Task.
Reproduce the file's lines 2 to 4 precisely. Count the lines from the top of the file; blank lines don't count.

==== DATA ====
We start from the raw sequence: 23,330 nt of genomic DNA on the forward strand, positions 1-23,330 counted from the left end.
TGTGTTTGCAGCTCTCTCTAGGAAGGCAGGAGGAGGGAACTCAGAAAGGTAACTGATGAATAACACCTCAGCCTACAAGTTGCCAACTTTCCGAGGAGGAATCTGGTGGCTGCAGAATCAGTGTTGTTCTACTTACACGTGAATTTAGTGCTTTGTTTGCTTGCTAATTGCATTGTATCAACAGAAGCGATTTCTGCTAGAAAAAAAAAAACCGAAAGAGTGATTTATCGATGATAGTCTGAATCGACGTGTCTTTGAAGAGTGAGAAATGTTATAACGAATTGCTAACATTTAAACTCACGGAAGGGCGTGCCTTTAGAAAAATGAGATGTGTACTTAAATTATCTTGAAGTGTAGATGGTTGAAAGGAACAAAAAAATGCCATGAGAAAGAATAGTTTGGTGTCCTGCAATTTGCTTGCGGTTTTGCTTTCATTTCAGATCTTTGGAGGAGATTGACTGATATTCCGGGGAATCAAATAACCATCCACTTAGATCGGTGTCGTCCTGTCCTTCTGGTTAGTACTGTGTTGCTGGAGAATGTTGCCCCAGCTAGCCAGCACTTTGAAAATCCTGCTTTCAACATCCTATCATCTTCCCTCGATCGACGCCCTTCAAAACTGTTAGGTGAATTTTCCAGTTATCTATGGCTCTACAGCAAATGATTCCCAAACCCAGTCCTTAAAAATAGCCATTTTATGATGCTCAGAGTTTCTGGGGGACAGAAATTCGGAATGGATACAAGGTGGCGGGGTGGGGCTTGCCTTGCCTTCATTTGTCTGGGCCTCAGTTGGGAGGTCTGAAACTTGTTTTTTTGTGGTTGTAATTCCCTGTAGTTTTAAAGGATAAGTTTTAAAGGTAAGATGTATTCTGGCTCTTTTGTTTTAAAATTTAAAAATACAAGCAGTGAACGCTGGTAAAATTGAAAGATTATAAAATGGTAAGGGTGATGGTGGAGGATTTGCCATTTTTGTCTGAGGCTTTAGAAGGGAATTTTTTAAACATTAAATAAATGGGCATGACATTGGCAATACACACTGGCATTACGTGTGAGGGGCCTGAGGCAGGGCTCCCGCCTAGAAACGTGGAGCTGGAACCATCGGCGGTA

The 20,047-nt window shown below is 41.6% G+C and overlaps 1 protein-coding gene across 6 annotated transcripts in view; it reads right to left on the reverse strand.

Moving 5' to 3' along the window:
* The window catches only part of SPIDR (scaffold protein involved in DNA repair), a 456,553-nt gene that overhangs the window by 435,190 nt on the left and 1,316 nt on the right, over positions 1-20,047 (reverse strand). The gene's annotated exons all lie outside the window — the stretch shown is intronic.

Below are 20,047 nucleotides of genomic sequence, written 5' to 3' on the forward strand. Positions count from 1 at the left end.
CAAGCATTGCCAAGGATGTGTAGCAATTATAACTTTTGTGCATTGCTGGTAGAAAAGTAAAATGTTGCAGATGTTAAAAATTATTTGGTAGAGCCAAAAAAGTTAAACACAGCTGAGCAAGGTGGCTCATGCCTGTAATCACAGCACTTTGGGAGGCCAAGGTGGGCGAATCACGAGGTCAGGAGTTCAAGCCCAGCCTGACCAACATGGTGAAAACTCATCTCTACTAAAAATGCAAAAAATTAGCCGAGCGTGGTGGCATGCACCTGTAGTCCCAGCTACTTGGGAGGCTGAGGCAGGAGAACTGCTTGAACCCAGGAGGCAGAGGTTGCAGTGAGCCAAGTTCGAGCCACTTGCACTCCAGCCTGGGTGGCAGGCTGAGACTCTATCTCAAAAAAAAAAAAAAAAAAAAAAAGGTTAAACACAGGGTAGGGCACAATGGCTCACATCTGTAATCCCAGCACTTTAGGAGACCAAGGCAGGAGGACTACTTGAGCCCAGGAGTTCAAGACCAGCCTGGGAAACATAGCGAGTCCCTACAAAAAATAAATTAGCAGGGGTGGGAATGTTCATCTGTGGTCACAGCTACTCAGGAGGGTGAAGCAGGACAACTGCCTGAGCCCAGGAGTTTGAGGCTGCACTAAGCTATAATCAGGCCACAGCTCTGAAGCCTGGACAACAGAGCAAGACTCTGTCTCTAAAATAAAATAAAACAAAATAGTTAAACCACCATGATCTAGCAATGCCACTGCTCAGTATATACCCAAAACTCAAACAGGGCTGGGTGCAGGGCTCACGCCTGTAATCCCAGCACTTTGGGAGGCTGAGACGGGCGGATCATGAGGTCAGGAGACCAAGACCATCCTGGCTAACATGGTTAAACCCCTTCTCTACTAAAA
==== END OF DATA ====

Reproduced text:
TGTGTTTGCAGCTCTCTCTAGGAAGGCAGGAGGAGGGAACTCAGAAAGGTAACTGATGAATAACACCTCAGCCTACAAGTTGCCAACTTTCCGAGGAGGAATCTGGTGGCTGCAGAATCAGTGTTGTTCTACTTACACGTGAATTTAGTGCTTTGTTTGCTTGCTAATTGCATTGTATCAACAGAAGCGATTTCTGCTAGAAAAAAAAAAACCGAAAGAGTGATTTATCGATGATAGTCTGAATCGACGTGTCTTTGAAGAGTGAGAAATGTTATAACGAATTGCTAACATTTAAACTCACGGAAGGGCGTGCCTTTAGAAAAATGAGATGTGTACTTAAATTATCTTGAAGTGTAGATGGTTGAAAGGAACAAAAAAATGCCATGAGAAAGAATAGTTTGGTGTCCTGCAATTTGCTTGCGGTTTTGCTTTCATTTCAGATCTTTGGAGGAGATTGACTGATATTCCGGGGAATCAAATAACCATCCACTTAGATCGGTGTCGTCCTGTCCTTCTGGTTAGTACTGTGTTGCTGGAGAATGTTGCCCCAGCTAGCCAGCACTTTGAAAATCCTGCTTTCAACATCCTATCATCTTCCCTCGATCGACGCCCTTCAAAACTGTTAGGTGAATTTTCCAGTTATCTATGGCTCTACAGCAAATGATTCCCAAACCCAGTCCTTAAAAATAGCCATTTTATGATGCTCAGAGTTTCTGGGGGACAGAAATTCGGAATGGATACAAGGTGGCGGGGTGGGGCTTGCCTTGCCTTCATTTGTCTGGGCCTCAGTTGGGAGGTCTGAAACTTGTTTTTTTGTGGTTGTAATTCCCTGTAGTTTTAAAGGATAAGTTTTAAAGGTAAGATGTATTCTGGCTCTTTTGTTTTAAAATTTAAAAATACAAGCAGTGAACGCTGGTAAAATTGAAAGATTATAAAATGGTAAGGGTGATGGTGGAGGATTTGCCATTTTTGTCTGAGGCTTTAGAAGGGAATTTTTTAAACATTAAATAAATGGGCATGACATTGGCAATACACACTGGCATTACGTGTGAGGGGCCTGAGGCAGGGCTCCCGCCTAGAAACGTGGAGCTGGAACCATCGGCGGTA

The 20,047-nt window shown below is 41.6% G+C and overlaps 1 protein-coding gene across 6 annotated transcripts in view; it reads right to left on the reverse strand.

Moving 5' to 3' along the window: